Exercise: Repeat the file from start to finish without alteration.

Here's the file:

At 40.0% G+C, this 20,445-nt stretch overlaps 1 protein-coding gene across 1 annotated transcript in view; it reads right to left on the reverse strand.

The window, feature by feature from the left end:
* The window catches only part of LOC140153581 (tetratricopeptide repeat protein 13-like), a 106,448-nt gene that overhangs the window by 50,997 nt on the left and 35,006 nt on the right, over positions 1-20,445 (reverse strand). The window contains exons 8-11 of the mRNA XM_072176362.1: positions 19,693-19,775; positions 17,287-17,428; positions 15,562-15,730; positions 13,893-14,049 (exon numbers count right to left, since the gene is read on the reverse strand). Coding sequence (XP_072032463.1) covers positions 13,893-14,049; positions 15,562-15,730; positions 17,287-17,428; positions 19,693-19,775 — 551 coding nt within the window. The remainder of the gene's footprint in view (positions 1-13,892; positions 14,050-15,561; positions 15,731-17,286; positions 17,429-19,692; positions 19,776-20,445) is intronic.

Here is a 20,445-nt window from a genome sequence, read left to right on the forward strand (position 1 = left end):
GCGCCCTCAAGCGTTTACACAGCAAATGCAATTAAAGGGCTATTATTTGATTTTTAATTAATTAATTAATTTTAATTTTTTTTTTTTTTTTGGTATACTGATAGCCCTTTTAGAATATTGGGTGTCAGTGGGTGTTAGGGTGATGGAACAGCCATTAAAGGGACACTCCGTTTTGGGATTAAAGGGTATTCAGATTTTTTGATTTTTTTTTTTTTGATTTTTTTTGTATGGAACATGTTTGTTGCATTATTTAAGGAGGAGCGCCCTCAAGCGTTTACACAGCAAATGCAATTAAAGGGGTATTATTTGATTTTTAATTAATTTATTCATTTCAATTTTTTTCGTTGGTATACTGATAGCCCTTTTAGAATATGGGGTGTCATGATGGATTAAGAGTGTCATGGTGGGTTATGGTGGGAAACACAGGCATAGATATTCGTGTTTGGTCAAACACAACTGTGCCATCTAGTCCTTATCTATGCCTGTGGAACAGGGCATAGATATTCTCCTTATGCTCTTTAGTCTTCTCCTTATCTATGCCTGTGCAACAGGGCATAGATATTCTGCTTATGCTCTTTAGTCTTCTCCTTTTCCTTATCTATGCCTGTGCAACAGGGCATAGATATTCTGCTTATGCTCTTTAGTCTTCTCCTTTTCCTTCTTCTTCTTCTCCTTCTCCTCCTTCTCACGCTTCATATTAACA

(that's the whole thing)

At 40.0% G+C, this 20,445-nt stretch overlaps 1 protein-coding gene across 1 annotated transcript in view; it reads right to left on the reverse strand.

The window, feature by feature from the left end:
* The window catches only part of LOC140153581 (tetratricopeptide repeat protein 13-like), a 106,448-nt gene that overhangs the window by 50,997 nt on the left and 35,006 nt on the right, over positions 1-20,445 (reverse strand). The window contains exons 8-11 of the mRNA XM_072176362.1: positions 19,693-19,775; positions 17,287-17,428; positions 15,562-15,730; positions 13,893-14,049 (exon numbers count right to left, since the gene is read on the reverse strand). Coding sequence (XP_072032463.1) covers positions 13,893-14,049; positions 15,562-15,730; positions 17,287-17,428; positions 19,693-19,775 — 551 coding nt within the window. The remainder of the gene's footprint in view (positions 1-13,892; positions 14,050-15,561; positions 15,731-17,286; positions 17,429-19,692; positions 19,776-20,445) is intronic.

Here is a 20,445-nt window from a genome sequence, read left to right on the forward strand (position 1 = left end):
GCGCCCTCAAGCGTTTACACAGCAAATGCAATTAAAGGGCTATTATTTGATTTTTAATTAATTAATTAATTTTAATTTTTTTTTTTTTTTTGGTATACTGATAGCCCTTTTAGAATATTGGGTGTCAGTGGGTGTTAGGGTGATGGAACAGCCATTAAAGGGACACTCCGTTTTGGGATTAAAGGGTATTCAGATTTTTTGATTTTTTTTTTTTTGATTTTTTTTGTATGGAACATGTTTGTTGCATTATTTAAGGAGGAGCGCCCTCAAGCGTTTACACAGCAAATGCAATTAAAGGGGTATTATTTGATTTTTAATTAATTTATTCATTTCAATTTTTTTCGTTGGTATACTGATAGCCCTTTTAGAATATGGGGTGTCATGATGGATTAAGAGTGTCATGGTGGGTTATGGTGGGAAACACAGGCATAGATATTCGTGTTTGGTCAAACACAACTGTGCCATCTAGTCCTTATCTATGCCTGTGGAACAGGGCATAGATATTCTCCTTATGCTCTTTAGTCTTCTCCTTATCTATGCCTGTGCAACAGGGCATAGATATTCTGCTTATGCTCTTTAGTCTTCTCCTTTTCCTTATCTATGCCTGTGCAACAGGGCATAGATATTCTGCTTATGCTCTTTAGTCTTCTCCTTTTCCTTCTTCTTCTTCTCCTTCTCCTCCTTCTCACGCTTCATATTAACA